The phrase polyamine species, including polyamines, as used herein refers to species that have a plurality of nitrogen atoms thereon. Polyamines include primary amines, hydrazines, semicarbazines, thiosemicarbazines and similar nitrogenous species. Such species can be symmetrical species such as polyamine containing polymers or they can be unsymmetrical wherein the amine functionalities of the polyamine are separated in space by different moieties. In addition to carbon atoms other atomic species such as nitrogen and sulfur may also be incorporated into the polyamine species. In some preferred embodiments of the invention, at least one nitrogen atom of the polyamine has a free electron pair.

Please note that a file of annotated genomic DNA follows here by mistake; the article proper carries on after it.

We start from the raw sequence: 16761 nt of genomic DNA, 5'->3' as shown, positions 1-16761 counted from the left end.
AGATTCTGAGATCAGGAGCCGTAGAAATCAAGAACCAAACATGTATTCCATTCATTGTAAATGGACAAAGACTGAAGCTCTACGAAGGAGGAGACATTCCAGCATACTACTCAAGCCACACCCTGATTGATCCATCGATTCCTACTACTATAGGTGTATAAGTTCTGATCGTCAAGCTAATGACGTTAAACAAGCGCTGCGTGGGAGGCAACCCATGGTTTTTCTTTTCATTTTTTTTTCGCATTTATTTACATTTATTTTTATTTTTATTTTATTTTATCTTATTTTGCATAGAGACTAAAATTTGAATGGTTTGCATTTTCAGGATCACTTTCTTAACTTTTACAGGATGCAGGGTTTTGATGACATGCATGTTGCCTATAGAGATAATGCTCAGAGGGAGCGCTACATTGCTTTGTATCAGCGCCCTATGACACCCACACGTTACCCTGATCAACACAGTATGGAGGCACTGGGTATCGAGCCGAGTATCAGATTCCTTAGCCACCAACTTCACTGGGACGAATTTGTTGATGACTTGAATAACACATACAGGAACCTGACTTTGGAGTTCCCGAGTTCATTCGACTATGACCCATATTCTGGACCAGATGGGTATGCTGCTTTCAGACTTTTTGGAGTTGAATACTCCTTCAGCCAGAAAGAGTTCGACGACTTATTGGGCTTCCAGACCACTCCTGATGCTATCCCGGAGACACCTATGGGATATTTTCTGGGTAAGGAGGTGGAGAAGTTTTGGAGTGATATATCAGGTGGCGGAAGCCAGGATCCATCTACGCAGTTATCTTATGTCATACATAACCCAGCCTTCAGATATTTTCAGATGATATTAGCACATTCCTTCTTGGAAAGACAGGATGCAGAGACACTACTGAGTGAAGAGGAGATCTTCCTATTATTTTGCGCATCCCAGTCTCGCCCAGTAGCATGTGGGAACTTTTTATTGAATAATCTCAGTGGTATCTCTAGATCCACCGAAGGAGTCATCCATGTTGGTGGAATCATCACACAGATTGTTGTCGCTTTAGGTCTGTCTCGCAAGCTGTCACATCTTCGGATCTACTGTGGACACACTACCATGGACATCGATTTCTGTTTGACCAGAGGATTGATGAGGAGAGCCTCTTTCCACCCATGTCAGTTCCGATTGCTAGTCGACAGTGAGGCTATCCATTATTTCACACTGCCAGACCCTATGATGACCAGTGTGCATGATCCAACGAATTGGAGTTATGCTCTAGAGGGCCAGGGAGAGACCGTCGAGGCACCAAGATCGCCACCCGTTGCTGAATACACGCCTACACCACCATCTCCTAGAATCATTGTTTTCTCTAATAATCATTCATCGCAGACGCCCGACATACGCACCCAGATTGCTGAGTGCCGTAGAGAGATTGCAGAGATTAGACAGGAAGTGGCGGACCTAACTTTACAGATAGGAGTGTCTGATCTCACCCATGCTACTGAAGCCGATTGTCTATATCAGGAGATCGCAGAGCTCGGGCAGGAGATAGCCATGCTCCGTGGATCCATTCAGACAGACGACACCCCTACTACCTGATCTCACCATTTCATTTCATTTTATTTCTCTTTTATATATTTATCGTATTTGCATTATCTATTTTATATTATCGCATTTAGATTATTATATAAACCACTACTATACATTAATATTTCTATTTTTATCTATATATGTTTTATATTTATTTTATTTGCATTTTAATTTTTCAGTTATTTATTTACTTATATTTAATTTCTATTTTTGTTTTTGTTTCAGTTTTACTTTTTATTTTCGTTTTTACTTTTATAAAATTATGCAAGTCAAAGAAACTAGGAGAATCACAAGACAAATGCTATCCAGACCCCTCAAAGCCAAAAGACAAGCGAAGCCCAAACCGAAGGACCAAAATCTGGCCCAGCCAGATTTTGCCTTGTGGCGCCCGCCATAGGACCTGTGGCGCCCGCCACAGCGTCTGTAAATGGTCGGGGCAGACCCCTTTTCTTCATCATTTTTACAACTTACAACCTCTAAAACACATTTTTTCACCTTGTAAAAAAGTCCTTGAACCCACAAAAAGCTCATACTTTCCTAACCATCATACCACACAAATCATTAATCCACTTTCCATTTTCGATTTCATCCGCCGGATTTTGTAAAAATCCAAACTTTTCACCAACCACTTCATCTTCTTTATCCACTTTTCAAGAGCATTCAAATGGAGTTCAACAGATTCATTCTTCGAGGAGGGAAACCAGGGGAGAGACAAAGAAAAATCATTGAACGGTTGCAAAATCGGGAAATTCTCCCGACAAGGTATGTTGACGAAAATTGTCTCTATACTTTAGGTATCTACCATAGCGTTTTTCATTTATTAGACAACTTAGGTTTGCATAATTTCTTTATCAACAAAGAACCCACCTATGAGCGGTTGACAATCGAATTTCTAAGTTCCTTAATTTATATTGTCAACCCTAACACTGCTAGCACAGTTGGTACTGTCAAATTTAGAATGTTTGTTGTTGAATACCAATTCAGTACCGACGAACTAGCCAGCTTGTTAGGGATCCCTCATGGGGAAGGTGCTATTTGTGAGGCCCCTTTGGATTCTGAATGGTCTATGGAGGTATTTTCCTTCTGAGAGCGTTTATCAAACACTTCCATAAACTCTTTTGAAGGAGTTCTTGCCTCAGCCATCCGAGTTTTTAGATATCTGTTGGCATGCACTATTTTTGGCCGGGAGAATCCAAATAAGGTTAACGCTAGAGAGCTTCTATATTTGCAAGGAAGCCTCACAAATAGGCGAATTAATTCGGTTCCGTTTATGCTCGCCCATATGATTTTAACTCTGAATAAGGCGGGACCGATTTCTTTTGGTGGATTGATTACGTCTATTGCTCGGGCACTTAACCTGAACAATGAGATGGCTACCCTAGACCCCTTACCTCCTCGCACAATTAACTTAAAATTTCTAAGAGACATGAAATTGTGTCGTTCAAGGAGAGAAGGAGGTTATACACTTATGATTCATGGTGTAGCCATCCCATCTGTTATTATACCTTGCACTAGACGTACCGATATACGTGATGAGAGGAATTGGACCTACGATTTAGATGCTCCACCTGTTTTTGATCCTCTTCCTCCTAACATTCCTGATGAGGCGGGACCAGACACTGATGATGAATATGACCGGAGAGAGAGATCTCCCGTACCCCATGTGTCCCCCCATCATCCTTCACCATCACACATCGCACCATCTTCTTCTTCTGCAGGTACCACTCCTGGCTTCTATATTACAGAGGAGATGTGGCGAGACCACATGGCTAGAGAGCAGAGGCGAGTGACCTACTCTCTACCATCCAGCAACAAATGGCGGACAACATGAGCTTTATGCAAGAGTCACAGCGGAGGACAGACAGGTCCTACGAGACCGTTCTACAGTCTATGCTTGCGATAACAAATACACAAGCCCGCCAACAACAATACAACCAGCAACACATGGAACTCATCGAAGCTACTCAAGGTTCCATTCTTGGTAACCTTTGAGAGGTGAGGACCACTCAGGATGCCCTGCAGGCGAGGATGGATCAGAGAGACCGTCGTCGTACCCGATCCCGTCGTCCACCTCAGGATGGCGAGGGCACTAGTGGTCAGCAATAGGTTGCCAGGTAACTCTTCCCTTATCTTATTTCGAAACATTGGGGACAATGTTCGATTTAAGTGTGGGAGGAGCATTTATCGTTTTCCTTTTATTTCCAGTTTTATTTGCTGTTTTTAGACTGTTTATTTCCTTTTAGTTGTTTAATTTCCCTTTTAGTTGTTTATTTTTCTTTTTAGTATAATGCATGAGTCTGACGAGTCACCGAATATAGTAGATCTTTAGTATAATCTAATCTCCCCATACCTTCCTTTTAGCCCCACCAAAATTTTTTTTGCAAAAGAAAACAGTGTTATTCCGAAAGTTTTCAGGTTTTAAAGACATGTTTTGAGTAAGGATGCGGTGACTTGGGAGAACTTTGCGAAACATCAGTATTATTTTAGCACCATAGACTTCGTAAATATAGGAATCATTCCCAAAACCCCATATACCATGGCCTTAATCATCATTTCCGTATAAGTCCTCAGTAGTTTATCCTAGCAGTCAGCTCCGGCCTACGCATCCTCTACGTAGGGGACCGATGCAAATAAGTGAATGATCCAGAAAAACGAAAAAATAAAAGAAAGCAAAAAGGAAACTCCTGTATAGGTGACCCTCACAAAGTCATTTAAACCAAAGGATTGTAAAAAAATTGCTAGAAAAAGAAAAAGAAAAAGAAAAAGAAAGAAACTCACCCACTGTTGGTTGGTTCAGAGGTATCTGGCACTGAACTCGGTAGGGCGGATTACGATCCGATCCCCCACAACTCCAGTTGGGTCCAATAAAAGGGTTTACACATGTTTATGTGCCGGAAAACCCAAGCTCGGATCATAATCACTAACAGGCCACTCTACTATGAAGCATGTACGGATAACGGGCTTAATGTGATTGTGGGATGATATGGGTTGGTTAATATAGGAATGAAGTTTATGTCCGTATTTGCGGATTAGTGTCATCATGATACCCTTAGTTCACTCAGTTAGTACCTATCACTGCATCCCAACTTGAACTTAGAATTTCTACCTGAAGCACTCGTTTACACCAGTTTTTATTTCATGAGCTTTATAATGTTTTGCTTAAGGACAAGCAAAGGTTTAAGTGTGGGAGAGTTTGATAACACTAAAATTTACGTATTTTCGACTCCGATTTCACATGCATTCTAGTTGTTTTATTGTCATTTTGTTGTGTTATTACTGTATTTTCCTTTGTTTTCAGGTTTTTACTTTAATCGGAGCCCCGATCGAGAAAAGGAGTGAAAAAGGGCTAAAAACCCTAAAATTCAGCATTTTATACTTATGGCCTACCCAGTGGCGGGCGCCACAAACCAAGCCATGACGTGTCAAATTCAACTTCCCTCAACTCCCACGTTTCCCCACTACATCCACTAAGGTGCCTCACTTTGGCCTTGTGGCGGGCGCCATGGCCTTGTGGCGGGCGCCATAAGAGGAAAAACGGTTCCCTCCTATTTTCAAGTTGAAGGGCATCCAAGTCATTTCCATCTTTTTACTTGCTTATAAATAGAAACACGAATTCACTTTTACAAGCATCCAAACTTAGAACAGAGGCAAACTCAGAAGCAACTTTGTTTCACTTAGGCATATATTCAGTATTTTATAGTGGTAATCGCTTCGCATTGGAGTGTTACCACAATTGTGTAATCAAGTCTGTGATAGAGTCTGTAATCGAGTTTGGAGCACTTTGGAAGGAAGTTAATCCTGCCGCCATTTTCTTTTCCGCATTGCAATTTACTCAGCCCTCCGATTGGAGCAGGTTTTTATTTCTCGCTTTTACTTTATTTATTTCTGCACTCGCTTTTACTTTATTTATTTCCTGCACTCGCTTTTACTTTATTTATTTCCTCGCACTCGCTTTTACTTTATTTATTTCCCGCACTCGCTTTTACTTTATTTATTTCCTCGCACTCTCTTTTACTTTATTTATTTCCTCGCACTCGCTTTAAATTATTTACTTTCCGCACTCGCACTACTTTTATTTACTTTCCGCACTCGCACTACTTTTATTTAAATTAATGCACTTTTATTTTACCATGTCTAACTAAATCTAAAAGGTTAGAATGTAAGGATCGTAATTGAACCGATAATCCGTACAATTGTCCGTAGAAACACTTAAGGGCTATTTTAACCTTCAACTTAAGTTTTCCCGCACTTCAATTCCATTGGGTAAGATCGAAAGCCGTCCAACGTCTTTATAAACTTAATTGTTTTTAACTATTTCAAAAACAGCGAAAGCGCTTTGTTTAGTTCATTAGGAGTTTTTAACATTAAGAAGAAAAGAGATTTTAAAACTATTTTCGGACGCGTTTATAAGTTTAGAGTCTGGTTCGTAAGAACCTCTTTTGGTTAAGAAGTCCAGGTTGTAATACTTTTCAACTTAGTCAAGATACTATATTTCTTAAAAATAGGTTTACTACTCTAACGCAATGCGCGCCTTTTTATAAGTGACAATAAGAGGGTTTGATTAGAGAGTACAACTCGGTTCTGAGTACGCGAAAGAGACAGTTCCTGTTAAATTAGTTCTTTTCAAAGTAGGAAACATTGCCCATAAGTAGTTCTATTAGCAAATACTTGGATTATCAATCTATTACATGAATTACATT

Preferred as polyamine species are species that range in length from about 3 to about 20 units. More preferably species having at least one nitrogen atom and are of the general formula H2 N (CH2)n --(NH)y !t -- wherein n is an integer between 2 and 8 and t is an integer between 1 and 10. These species can be linear or cyclic. Cyclic amines would include crown amines and mixed crown amines/crown ethers.